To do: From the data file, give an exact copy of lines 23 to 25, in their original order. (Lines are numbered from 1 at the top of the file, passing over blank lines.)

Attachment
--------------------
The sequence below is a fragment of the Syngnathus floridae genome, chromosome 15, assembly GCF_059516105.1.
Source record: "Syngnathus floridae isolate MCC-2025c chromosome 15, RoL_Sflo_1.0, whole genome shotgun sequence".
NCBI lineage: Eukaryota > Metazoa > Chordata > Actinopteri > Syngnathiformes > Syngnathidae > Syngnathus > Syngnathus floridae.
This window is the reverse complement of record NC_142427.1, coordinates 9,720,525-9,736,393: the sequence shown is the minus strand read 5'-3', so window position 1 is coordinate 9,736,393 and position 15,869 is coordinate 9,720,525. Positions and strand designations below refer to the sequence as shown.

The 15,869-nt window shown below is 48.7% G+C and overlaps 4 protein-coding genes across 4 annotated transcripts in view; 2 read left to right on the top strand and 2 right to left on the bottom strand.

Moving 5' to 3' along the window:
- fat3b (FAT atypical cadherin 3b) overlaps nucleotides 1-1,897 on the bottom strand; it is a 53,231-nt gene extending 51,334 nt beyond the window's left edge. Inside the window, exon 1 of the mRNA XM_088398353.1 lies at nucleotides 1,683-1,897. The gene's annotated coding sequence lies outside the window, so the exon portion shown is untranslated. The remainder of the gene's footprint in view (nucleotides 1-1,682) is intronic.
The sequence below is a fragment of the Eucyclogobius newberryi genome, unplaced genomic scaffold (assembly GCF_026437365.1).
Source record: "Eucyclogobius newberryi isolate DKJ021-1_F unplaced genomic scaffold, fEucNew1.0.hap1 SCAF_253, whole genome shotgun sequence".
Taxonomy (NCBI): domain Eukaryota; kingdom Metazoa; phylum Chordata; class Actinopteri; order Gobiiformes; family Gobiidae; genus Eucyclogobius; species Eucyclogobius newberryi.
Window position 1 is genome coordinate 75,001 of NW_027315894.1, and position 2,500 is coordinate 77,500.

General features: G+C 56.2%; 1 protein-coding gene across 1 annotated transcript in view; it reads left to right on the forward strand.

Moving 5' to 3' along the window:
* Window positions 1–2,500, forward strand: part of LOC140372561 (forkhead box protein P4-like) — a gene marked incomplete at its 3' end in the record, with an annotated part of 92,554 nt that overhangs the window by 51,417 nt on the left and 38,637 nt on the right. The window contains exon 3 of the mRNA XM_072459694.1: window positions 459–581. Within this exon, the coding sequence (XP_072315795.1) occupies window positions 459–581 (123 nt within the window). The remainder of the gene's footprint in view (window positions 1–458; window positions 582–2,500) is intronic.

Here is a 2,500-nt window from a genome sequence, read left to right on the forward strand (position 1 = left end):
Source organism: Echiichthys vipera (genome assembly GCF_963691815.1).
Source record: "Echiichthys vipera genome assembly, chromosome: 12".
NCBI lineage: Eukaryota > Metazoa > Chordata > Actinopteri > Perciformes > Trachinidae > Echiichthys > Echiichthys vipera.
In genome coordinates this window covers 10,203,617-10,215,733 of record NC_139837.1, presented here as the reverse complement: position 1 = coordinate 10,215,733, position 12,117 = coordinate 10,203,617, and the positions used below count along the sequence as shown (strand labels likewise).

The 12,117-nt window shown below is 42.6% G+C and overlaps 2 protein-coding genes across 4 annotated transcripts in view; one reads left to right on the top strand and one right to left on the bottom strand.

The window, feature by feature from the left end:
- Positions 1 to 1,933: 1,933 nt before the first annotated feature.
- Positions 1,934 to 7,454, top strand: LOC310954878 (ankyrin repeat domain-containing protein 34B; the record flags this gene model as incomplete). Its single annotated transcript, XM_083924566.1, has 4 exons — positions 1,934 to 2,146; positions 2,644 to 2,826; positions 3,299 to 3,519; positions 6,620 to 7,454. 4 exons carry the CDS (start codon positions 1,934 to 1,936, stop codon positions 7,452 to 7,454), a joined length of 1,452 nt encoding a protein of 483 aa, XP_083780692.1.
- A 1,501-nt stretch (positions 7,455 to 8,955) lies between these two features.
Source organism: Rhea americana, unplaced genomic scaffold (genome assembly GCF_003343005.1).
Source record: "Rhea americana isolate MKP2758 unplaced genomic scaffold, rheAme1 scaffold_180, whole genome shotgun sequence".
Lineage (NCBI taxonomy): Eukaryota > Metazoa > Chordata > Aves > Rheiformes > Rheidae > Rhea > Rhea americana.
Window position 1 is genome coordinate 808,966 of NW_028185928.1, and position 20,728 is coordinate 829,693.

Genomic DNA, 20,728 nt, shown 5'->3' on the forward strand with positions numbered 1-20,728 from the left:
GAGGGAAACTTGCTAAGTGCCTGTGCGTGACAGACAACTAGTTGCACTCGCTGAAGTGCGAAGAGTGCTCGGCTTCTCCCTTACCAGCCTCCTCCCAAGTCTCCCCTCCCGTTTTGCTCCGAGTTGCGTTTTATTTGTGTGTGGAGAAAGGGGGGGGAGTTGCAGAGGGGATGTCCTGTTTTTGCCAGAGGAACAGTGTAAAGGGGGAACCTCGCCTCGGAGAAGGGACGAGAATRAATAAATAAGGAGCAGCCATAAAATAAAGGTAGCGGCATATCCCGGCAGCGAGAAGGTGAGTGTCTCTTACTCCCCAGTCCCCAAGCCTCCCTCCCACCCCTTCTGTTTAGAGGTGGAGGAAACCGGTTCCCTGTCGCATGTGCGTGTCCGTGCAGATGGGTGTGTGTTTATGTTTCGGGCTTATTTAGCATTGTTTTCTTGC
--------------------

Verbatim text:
- Positions 1,934 to 7,454, top strand: LOC310954878 (ankyrin repeat domain-containing protein 34B; the record flags this gene model as incomplete). Its single annotated transcript, XM_083924566.1, has 4 exons — positions 1,934 to 2,146; positions 2,644 to 2,826; positions 3,299 to 3,519; positions 6,620 to 7,454. 4 exons carry the CDS (start codon positions 1,934 to 1,936, stop codon positions 7,452 to 7,454), a joined length of 1,452 nt encoding a protein of 483 aa, XP_083780692.1.
- A 1,501-nt stretch (positions 7,455 to 8,955) lies between these two features.
Source organism: Rhea americana, unplaced genomic scaffold (genome assembly GCF_003343005.1).